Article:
In addition, several churches have been established in unincorporated areas in nearby Greater Katy. Epiphany of the Lord Catholic Church, in unincorporated Harris County,[29] opened in 1981. In 1984 a Molotov cocktail damaged the church building. The church building received several additions. Jack Dinkins was the pastor in 2010.[30] As of 2018 Tom Lam is the pastor of Epiphany of the Lord.[31] St. Edith Stein Catholic Church, in unincorporated Harris County,[32] on 20 acres (8.1 ha) of land adjacent to the Westfield subdivision, opened in September 1999. The Archdiocese of Galveston-Houston bought the site in March 1999. The church's 100-seat 15,000-square-foot (1,400 m2) sanctuary and 20,000-square-foot (1,900 m2) Formation Center were scheduled to be completed in early March 2004 for a total of $5.8 million. Other buildings were to be erected at a later time.[33] Prior to the opening of the permanent facilities, the church was housed in Katy ISD buildings. As of 2002 about 600 families were registered at St. Edith Stein.[34] St. Faustina Catholic Church, in nearby Fulshear in Fort Bend County,[35] is in proximity to Cinco Ranch and is popular with Greater Katy's Venezuelan population. The church has Spanish worship services,[15] and occupies a 1,600-seat building on 24 acres (9.7 ha) of land in Cross Creek Ranch. St. Faustina was established in 2014 to relieve Epiphany of the Lord and St. Bartholomew as suburban growth had increased the number of area residents. Initially, masses were held in Joe Hubenak Elementary School, a Lamar Consolidated Independent School District facility. In 2017 it moved into its current building.[36]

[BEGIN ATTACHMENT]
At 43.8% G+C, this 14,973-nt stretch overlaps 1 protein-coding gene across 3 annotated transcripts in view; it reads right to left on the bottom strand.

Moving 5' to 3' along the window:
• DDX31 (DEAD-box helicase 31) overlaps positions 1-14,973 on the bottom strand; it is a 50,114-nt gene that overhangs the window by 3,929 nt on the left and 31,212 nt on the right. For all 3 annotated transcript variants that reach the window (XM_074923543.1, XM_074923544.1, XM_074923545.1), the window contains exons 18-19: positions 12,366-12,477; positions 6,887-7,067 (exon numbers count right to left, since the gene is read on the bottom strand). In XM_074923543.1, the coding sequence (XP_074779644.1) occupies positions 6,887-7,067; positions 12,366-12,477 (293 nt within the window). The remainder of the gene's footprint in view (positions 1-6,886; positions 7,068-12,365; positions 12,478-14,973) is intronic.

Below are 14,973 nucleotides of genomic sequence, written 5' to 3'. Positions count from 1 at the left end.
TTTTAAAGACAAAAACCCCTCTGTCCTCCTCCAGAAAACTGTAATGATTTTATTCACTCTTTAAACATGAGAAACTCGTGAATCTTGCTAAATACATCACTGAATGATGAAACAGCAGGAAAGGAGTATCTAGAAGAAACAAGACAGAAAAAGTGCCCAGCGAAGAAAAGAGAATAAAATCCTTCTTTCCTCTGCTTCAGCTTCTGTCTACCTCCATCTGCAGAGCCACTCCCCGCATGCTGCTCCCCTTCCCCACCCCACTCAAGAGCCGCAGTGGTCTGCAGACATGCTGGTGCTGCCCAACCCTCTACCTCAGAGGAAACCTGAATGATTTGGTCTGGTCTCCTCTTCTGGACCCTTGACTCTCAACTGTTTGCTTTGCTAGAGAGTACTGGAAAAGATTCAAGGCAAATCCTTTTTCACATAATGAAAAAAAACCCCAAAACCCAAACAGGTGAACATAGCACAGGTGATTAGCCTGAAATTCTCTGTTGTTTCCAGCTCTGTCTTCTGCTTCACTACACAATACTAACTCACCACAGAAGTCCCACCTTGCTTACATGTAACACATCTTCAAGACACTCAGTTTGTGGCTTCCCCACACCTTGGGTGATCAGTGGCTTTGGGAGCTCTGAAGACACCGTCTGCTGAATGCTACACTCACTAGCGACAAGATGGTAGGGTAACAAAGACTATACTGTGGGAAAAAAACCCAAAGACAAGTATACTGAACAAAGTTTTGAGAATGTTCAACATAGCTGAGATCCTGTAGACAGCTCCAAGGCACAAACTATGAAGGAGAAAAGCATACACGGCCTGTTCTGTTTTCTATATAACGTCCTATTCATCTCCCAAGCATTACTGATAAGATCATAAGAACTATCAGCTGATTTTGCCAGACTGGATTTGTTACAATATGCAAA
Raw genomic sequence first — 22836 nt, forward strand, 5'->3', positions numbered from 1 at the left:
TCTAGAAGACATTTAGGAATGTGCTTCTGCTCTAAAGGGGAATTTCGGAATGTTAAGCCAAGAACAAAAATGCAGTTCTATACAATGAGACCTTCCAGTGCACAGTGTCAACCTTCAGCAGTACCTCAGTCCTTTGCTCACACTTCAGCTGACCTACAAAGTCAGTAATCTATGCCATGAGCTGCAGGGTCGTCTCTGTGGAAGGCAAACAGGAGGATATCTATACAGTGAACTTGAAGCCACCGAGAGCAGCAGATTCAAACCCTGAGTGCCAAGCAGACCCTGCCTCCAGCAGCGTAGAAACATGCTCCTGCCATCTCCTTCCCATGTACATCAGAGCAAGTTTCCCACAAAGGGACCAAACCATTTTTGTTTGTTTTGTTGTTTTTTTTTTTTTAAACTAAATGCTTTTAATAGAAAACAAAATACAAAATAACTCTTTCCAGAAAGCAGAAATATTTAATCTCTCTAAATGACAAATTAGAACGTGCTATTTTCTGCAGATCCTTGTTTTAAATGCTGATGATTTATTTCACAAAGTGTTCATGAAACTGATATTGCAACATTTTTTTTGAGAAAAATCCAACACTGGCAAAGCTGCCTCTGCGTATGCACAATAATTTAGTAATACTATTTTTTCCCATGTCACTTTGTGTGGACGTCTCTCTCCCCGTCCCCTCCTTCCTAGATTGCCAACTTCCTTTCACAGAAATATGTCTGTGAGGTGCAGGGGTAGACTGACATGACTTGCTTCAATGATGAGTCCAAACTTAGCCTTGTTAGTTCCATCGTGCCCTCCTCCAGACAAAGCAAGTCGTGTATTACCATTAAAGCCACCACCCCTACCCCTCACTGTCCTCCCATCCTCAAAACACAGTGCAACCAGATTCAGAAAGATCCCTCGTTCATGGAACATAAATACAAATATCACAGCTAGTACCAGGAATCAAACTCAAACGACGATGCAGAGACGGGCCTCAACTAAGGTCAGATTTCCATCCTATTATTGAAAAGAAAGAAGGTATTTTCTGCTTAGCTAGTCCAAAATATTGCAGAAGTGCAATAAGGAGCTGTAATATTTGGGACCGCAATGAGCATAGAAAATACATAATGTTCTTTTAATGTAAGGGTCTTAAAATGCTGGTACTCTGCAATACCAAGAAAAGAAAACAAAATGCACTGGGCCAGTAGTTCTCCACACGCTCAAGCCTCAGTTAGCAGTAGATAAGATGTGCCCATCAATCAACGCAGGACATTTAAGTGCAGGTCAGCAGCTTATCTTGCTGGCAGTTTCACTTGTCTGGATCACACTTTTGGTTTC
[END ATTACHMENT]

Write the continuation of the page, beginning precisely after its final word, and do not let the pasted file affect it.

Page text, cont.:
Greater Katy's first Catholic senior high school, Saint John XXIII High School, opened in 2004, and the first Catholic grade school, Epiphany of Our Lord Catholic School, was under development in 2016.[20]

Islam[edit]

Katy Islamic Center, the largest mosque in Greater Katy, is located in unincorporated Harris County.[37] Operated by the Muslim American Society (MAS), it occupies an 11-acre (4.5 ha) tract with a 20,000-square-foot (1,900 m2) mosque building that is two stories tall.[38] In September 2006 the Katy Islamic Society purchased the tract for $1.1 million ($1367101.35 according to inflation). Around that time some neighbors of the tract reacted negatively. Many cited concerns involving infrastructure such as traffic and drainage. One man threatened to hold pig races, involving animals considered to be forbidden in Islam. Another established a website that had a counter of terrorist attacks that occurred since the September 11 attacks.[39] Construction began in 2008 after MAS acquired the tract, and it opened on June 13, 2015.[38]

Hinduism[edit]

Sai Durga Shiva Vishnu Temple is located in unincorporated Fort Bend County.[40] In 2013 Sanatan Dharma Maha Sabha of Trinidad and Tobago, Branch 377, an organization of those who have Trinidad and Tobago ancestry, and the Hindu community of the Greater Katy area jointly began development of a new Hindu temple, which will include all Hindu deities rather than focusing on one deity. By November of that year, the 2.4-acre (0.97 ha) temple site already had its temporary buildings. The renovation was scheduled to begin in early 2014 with a goal of opening in May of that year. About 10-15 people are organizing the temple. Amaranth Venkateswarlu, an engineer who is one of the organizers, stated that there are about 500 Indian families who live in Greater Katy and that they went to Hindu temples in Pearland and Sugar Land.[41]